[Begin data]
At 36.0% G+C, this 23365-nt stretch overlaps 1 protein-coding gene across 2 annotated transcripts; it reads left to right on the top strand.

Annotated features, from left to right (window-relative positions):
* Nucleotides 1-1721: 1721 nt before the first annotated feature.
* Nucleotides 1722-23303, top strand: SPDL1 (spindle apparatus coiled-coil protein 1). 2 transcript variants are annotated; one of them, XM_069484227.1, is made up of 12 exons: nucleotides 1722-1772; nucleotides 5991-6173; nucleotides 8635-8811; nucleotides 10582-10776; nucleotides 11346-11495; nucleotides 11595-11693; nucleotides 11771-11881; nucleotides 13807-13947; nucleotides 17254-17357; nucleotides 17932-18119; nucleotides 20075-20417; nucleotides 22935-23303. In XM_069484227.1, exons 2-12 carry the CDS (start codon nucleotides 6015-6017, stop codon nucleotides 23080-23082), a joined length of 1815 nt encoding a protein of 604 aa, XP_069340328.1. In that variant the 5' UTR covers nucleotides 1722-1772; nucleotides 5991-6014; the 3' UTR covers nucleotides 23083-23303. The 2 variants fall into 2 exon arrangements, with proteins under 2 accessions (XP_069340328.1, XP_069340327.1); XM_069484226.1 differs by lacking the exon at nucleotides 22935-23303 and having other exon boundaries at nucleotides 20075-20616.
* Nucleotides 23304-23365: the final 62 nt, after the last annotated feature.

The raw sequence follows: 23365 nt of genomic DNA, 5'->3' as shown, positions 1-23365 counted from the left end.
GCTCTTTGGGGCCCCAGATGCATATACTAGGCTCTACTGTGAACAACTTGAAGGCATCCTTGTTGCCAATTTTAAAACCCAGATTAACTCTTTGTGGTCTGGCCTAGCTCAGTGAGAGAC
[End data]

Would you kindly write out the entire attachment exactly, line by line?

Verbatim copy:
At 36.0% G+C, this 23365-nt stretch overlaps 1 protein-coding gene across 2 annotated transcripts; it reads left to right on the top strand.

Annotated features, from left to right (window-relative positions):
* Nucleotides 1-1721: 1721 nt before the first annotated feature.
* Nucleotides 1722-23303, top strand: SPDL1 (spindle apparatus coiled-coil protein 1). 2 transcript variants are annotated; one of them, XM_069484227.1, is made up of 12 exons: nucleotides 1722-1772; nucleotides 5991-6173; nucleotides 8635-8811; nucleotides 10582-10776; nucleotides 11346-11495; nucleotides 11595-11693; nucleotides 11771-11881; nucleotides 13807-13947; nucleotides 17254-17357; nucleotides 17932-18119; nucleotides 20075-20417; nucleotides 22935-23303. In XM_069484227.1, exons 2-12 carry the CDS (start codon nucleotides 6015-6017, stop codon nucleotides 23080-23082), a joined length of 1815 nt encoding a protein of 604 aa, XP_069340328.1. In that variant the 5' UTR covers nucleotides 1722-1772; nucleotides 5991-6014; the 3' UTR covers nucleotides 23083-23303. The 2 variants fall into 2 exon arrangements, with proteins under 2 accessions (XP_069340328.1, XP_069340327.1); XM_069484226.1 differs by lacking the exon at nucleotides 22935-23303 and having other exon boundaries at nucleotides 20075-20616.
* Nucleotides 23304-23365: the final 62 nt, after the last annotated feature.

The raw sequence follows: 23365 nt of genomic DNA, 5'->3' as shown, positions 1-23365 counted from the left end.
GCTCTTTGGGGCCCCAGATGCATATACTAGGCTCTACTGTGAACAACTTGAAGGCATCCTTGTTGCCAATTTTAAAACCCAGATTAACTCTTTGTGGTCTGGCCTAGCTCAGTGAGAGAC